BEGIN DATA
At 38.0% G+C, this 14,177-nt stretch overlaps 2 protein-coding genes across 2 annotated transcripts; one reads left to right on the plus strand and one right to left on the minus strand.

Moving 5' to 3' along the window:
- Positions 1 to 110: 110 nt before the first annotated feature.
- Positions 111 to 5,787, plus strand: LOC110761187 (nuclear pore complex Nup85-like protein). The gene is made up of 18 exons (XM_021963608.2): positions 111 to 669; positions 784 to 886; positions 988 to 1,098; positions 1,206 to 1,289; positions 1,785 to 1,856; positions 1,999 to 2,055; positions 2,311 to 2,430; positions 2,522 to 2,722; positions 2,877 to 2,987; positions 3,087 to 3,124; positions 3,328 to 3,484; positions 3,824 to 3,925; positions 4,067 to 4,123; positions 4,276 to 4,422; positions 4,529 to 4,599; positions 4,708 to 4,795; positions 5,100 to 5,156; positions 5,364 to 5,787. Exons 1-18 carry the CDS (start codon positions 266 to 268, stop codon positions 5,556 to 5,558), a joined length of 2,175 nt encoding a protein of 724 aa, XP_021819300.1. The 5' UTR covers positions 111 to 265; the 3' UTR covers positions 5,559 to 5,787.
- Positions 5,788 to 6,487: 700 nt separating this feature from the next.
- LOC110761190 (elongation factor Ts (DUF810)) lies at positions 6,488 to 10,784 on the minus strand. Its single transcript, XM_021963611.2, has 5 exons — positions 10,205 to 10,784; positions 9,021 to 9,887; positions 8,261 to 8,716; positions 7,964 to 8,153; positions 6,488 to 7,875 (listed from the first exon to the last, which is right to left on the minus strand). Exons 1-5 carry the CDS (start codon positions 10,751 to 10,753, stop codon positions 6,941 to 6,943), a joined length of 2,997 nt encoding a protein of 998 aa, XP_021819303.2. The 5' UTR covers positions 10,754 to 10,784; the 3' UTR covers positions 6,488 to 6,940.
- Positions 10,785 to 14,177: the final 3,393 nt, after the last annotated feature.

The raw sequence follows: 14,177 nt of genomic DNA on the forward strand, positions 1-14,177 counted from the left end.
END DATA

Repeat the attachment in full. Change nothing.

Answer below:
At 38.0% G+C, this 14,177-nt stretch overlaps 2 protein-coding genes across 2 annotated transcripts; one reads left to right on the plus strand and one right to left on the minus strand.

Moving 5' to 3' along the window:
- Positions 1 to 110: 110 nt before the first annotated feature.
- Positions 111 to 5,787, plus strand: LOC110761187 (nuclear pore complex Nup85-like protein). The gene is made up of 18 exons (XM_021963608.2): positions 111 to 669; positions 784 to 886; positions 988 to 1,098; positions 1,206 to 1,289; positions 1,785 to 1,856; positions 1,999 to 2,055; positions 2,311 to 2,430; positions 2,522 to 2,722; positions 2,877 to 2,987; positions 3,087 to 3,124; positions 3,328 to 3,484; positions 3,824 to 3,925; positions 4,067 to 4,123; positions 4,276 to 4,422; positions 4,529 to 4,599; positions 4,708 to 4,795; positions 5,100 to 5,156; positions 5,364 to 5,787. Exons 1-18 carry the CDS (start codon positions 266 to 268, stop codon positions 5,556 to 5,558), a joined length of 2,175 nt encoding a protein of 724 aa, XP_021819300.1. The 5' UTR covers positions 111 to 265; the 3' UTR covers positions 5,559 to 5,787.
- Positions 5,788 to 6,487: 700 nt separating this feature from the next.
- LOC110761190 (elongation factor Ts (DUF810)) lies at positions 6,488 to 10,784 on the minus strand. Its single transcript, XM_021963611.2, has 5 exons — positions 10,205 to 10,784; positions 9,021 to 9,887; positions 8,261 to 8,716; positions 7,964 to 8,153; positions 6,488 to 7,875 (listed from the first exon to the last, which is right to left on the minus strand). Exons 1-5 carry the CDS (start codon positions 10,751 to 10,753, stop codon positions 6,941 to 6,943), a joined length of 2,997 nt encoding a protein of 998 aa, XP_021819303.2. The 5' UTR covers positions 10,754 to 10,784; the 3' UTR covers positions 6,488 to 6,940.
- Positions 10,785 to 14,177: the final 3,393 nt, after the last annotated feature.

The raw sequence follows: 14,177 nt of genomic DNA on the forward strand, positions 1-14,177 counted from the left end.